Photo taken by Jason Smith in December 2014
BH Photo #314308
Of course I don't think nor did I say you were a failure. My point is that the action being taken is not sufficiently effective - why have the emails you just described yielded limited results? Years ago, bridges were frequently reused; what changed? Considering the amount of effort you have expended and continue to be willing to expend, you deserve more wins.
I'm suggesting that we may be looking at this incorrectly. I don't know the answer, but suspect there is one considering a restored historic pony truss would have been a better solution here - both cost-wise and the end result.
What is the process used by these various groups in selecting a bridge and who chooses what they need? I suspect that there are members of this forum that each have knowledge that will add pieces of the puzzle that may produce that answer. I'm thinking that it should be possible to create an approach that would change the system to have the historic bridge reuse option come up automatically during the design process.
Things are changing. More is being revealed. IOWA Conservation Boards are a dead end. They use tax payer funding on pet projects and don't seem to be very transparent.
More news soon.
Art I have been busting my butt for years trying to get involved with trail projects during the design phase to let them know that reuse of historic bridges is feasible. I sent an email to EVERY single Conservation District in Iowa... and got little to no response whatsoever. I have had zero luck with repeated dead ends. So if you think I am a failure, that may be warranted, but it would be more productive if you could present a solution.
I'd look at it another way. The entity that put up that bridge was interested in having a historic looking bridge and went through the extra expense of doing so.
I consider this our (the preservation community's) failure because if the individual had been aware that a restored, historic bridge was a safe, cost effective and practical solution, there is a strong possibility that a historic bridge would have found a home.
While a number of individuals, me and you included, are working hard to save old bridges; the message that these bridges are a good solution for new applications is not getting across to the average planner/ designer/ administrator that is jobbing out the work. Somehow, that needs to change in order to increase our success rate.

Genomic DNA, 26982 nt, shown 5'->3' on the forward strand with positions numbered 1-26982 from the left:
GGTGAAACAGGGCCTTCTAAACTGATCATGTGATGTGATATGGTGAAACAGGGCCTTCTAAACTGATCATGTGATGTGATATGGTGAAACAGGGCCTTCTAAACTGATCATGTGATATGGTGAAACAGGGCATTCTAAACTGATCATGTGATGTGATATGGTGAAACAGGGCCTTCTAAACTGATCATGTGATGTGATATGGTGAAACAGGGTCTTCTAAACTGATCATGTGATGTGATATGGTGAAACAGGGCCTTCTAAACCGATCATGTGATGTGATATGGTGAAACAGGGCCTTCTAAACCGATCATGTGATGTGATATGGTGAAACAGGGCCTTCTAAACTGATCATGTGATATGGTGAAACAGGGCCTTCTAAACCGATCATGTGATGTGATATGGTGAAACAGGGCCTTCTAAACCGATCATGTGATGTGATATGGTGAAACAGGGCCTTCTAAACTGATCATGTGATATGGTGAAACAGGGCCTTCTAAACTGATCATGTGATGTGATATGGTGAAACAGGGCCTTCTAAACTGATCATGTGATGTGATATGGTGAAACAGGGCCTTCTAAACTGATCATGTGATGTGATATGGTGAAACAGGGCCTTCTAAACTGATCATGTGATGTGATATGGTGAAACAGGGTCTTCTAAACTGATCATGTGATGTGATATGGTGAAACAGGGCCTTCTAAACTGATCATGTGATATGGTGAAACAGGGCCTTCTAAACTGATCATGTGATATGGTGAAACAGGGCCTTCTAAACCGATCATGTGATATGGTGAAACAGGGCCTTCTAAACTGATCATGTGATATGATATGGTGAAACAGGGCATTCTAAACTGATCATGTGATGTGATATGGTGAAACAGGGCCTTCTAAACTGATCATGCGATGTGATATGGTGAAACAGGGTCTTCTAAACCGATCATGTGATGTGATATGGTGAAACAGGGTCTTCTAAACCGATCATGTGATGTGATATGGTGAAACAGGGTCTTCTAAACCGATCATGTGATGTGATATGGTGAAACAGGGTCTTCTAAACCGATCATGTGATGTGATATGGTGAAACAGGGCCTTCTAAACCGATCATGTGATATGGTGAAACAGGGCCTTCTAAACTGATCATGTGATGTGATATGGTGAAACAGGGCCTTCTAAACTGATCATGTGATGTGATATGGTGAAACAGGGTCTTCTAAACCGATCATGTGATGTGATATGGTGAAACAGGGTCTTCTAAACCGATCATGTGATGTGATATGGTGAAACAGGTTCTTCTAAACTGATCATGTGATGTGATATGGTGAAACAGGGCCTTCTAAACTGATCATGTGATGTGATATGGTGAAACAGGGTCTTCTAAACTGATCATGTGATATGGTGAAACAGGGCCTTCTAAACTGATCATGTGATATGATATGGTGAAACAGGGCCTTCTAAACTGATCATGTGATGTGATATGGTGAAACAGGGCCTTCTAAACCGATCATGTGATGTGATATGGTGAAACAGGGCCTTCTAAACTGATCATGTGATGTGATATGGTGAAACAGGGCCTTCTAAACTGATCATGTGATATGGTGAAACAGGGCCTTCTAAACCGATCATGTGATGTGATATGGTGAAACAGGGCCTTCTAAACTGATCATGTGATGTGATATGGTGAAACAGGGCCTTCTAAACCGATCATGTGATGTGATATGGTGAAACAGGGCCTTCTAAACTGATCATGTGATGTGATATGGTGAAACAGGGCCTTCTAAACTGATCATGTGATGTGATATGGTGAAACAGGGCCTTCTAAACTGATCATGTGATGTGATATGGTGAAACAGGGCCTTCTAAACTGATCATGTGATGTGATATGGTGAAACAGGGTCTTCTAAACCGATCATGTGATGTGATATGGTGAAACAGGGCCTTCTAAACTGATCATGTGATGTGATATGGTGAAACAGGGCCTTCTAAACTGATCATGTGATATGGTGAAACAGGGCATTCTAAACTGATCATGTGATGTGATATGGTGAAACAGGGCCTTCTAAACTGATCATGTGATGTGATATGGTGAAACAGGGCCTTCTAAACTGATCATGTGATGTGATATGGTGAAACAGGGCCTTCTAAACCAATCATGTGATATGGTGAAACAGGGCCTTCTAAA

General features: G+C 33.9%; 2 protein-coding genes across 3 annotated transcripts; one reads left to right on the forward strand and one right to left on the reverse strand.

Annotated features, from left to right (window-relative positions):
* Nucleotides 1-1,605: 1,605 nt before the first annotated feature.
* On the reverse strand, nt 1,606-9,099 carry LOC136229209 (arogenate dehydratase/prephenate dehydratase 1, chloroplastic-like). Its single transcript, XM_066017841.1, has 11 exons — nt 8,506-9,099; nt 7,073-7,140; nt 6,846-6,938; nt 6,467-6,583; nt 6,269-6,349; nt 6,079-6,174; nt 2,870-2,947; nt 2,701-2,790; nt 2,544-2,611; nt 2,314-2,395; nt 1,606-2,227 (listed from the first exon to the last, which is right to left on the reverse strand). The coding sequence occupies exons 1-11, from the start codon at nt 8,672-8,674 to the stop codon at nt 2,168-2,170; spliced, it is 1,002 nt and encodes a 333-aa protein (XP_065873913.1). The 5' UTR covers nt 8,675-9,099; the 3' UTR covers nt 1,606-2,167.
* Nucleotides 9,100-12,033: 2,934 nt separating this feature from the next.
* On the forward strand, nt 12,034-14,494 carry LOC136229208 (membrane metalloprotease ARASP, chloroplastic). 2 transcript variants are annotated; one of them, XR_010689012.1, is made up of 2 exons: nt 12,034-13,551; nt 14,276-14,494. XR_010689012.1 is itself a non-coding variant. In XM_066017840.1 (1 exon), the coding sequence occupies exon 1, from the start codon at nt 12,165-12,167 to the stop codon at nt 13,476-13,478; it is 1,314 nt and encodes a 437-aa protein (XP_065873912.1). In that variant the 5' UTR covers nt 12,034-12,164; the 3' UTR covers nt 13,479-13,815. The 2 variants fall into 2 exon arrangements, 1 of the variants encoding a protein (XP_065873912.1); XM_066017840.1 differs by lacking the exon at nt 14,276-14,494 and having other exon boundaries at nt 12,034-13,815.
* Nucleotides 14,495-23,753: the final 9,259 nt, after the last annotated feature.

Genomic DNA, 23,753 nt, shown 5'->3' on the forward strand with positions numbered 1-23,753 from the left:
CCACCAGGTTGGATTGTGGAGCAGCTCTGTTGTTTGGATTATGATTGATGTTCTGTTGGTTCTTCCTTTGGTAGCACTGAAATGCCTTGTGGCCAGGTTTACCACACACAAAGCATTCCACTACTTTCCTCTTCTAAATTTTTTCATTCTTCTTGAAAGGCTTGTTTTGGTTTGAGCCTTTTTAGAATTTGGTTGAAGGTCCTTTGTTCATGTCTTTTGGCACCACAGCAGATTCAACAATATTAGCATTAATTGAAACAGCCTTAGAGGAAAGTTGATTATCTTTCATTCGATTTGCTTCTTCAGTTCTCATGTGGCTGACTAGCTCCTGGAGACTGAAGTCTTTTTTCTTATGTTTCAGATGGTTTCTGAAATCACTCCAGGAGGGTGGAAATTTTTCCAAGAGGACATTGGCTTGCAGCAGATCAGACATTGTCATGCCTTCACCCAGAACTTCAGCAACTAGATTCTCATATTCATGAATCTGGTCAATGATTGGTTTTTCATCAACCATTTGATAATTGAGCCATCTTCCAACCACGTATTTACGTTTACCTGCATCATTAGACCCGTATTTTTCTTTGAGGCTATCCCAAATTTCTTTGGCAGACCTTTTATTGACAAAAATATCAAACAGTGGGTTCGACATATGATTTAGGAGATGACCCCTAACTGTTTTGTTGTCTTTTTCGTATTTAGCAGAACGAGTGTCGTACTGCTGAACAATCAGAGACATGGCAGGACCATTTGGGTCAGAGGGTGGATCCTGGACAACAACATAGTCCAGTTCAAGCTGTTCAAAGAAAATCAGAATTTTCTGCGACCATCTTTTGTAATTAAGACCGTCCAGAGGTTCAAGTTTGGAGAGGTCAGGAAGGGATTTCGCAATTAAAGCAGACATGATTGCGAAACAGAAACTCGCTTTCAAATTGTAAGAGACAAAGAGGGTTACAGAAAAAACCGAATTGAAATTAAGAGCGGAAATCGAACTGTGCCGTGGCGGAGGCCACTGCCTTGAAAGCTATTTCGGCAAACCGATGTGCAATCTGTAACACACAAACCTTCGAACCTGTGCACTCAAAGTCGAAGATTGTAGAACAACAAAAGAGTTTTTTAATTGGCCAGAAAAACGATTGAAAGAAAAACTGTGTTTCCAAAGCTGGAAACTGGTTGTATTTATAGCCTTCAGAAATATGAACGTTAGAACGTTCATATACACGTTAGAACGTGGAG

If you really want to know the truss type for this bridge, I believe it to actually be a Howe truss because of the inclines of the upper chord...look up roof truss types, and you'll find that this exact configuration is a Howe. The diagonals actually are pretty much perpendicular to the upper chords, and the verticals are angled outward with respect to the upper chord, jus as a Howe with a horizontal upper chord is configured.
When you reuse a historic pony truss you can make it whatever width you want, or simply put a narrow deck on it. Its not a big deal either way.
No Nathan, this bridge is definitely no joke. If you fly to Iowa next time and happen to visit the Colonies, you can find this bridge off Hwy. 220 going west, leaving Lily Pond and entering Middle Amana. I sympathize with you because of your argument and totally agree with you, yet the logic behind this was to accommodate a bike trail, which is rather narrow. And unless you shorten the width of the truss bridge, having this bridge there does make sense. You have to give them credit for mimicking a Kingpost design. I had a hard time trying to figure out what truss type it was until visiting it in person during a morning walk around Lily Pond. My two cents on this topic. ;-)
"The webmaster of this website has provided users with special classifications for modern truss bridges like this."
Yeah it's ...
Was this bridge posted as a joke? It is one of the dumbest bridges I have ever seen. Not only are Continental Bridge Co. MOBs the Walmart of bridges, someone superimposed fake diagonals on top of a standard MOB apparently to make it look like a Kingpost. The attempt did not improve the appearance of the bridge and only made it look dumber. Next time, get a company like Bach Steel to relocate and restore a historic bridge... or even rivet together a replica historic Kingpost from scratch.
Also, as a reminder, the webmaster of this website has provided users with special classifications for modern truss bridges like this. For those who feel compelled to add MOBs like this, please classify the truss type using the "Modern" group of trusses. These can be found at the end of truss configuration choices given when you are adding a bridge. I have made the change for this bridge.